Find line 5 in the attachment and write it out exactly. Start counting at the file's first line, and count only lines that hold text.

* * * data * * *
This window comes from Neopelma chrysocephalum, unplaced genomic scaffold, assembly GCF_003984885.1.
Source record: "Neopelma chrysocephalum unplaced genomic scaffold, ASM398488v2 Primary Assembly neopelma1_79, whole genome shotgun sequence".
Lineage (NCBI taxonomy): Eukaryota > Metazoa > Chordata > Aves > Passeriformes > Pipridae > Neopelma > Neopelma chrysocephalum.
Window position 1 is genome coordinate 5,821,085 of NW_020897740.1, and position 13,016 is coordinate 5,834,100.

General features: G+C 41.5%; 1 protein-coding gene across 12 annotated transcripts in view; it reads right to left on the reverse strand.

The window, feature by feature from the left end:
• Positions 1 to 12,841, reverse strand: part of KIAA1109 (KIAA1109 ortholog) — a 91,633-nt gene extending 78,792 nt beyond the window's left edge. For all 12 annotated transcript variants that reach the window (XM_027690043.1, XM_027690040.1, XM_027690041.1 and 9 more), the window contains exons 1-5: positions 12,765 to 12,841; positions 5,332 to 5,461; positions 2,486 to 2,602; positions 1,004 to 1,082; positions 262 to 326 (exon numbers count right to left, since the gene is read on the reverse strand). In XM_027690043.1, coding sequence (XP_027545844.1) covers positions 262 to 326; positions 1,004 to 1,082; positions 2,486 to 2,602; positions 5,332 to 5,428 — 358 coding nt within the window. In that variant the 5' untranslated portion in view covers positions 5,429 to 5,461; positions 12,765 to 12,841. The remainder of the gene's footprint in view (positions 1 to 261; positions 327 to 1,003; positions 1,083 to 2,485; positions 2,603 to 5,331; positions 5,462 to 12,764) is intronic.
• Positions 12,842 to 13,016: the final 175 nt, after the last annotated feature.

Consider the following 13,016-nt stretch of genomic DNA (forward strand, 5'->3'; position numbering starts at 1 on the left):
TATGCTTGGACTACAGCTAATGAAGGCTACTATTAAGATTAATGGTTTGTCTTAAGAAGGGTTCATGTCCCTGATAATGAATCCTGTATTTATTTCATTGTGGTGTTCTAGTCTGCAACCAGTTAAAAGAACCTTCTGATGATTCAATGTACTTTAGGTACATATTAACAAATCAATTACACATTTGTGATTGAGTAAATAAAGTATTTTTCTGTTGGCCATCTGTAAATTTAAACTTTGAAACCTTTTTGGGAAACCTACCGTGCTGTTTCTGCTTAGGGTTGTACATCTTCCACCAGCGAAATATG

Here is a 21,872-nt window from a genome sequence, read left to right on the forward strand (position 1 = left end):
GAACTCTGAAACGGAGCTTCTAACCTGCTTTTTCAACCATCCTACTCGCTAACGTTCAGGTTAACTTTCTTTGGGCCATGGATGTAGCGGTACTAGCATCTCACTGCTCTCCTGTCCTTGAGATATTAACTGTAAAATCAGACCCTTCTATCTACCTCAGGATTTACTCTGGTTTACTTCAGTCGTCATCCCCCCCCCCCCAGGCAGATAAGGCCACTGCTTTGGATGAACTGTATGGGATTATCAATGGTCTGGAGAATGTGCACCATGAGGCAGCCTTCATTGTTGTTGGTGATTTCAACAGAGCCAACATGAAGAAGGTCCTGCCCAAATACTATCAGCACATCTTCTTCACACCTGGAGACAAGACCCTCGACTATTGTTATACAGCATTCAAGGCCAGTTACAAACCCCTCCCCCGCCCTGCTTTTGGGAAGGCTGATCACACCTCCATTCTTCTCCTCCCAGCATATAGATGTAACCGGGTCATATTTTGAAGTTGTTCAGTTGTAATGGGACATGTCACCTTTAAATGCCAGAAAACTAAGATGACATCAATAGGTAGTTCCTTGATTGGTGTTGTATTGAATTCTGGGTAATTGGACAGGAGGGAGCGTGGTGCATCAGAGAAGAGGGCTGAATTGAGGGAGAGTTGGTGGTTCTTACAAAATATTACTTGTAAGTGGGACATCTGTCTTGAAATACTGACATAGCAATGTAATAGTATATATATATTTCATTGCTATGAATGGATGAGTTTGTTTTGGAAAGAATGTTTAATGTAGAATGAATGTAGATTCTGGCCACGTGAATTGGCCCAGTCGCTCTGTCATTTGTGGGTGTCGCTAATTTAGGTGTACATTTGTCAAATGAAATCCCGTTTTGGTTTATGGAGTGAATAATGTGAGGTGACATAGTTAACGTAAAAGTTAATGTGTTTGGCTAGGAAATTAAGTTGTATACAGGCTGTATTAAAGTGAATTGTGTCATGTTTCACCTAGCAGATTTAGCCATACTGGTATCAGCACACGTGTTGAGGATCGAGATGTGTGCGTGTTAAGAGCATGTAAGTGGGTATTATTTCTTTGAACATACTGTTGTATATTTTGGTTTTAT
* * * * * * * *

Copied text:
General features: G+C 41.5%; 1 protein-coding gene across 12 annotated transcripts in view; it reads right to left on the reverse strand.